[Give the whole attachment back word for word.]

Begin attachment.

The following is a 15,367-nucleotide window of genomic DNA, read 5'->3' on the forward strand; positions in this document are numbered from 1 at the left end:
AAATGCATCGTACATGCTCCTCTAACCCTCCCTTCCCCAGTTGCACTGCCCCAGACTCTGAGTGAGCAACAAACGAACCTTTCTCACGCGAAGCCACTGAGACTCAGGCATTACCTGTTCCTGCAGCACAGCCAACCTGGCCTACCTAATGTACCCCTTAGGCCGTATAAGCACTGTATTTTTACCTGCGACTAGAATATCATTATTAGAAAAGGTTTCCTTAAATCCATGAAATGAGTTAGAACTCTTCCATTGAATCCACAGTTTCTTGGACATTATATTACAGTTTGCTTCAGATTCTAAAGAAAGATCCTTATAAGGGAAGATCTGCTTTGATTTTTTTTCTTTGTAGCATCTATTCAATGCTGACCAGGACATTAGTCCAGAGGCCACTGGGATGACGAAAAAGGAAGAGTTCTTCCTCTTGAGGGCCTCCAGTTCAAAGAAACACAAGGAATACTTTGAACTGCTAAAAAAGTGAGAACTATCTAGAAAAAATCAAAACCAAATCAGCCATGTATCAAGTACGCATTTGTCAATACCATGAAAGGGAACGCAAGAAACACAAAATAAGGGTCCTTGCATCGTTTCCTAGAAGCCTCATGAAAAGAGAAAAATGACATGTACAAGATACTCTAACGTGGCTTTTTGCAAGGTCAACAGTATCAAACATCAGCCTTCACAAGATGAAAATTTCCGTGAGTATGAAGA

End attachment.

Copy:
The following is a 15,367-nucleotide window of genomic DNA, read 5'->3' on the forward strand; positions in this document are numbered from 1 at the left end:
AAATGCATCGTACATGCTCCTCTAACCCTCCCTTCCCCAGTTGCACTGCCCCAGACTCTGAGTGAGCAACAAACGAACCTTTCTCACGCGAAGCCACTGAGACTCAGGCATTACCTGTTCCTGCAGCACAGCCAACCTGGCCTACCTAATGTACCCCTTAGGCCGTATAAGCACTGTATTTTTACCTGCGACTAGAATATCATTATTAGAAAAGGTTTCCTTAAATCCATGAAATGAGTTAGAACTCTTCCATTGAATCCACAGTTTCTTGGACATTATATTACAGTTTGCTTCAGATTCTAAAGAAAGATCCTTATAAGGGAAGATCTGCTTTGATTTTTTTTCTTTGTAGCATCTATTCAATGCTGACCAGGACATTAGTCCAGAGGCCACTGGGATGACGAAAAAGGAAGAGTTCTTCCTCTTGAGGGCCTCCAGTTCAAAGAAACACAAGGAATACTTTGAACTGCTAAAAAAGTGAGAACTATCTAGAAAAAATCAAAACCAAATCAGCCATGTATCAAGTACGCATTTGTCAATACCATGAAAGGGAACGCAAGAAACACAAAATAAGGGTCCTTGCATCGTTTCCTAGAAGCCTCATGAAAAGAGAAAAATGACATGTACAAGATACTCTAACGTGGCTTTTTGCAAGGTCAACAGTATCAAACATCAGCCTTCACAAGATGAAAATTTCCGTGAGTATGAAGA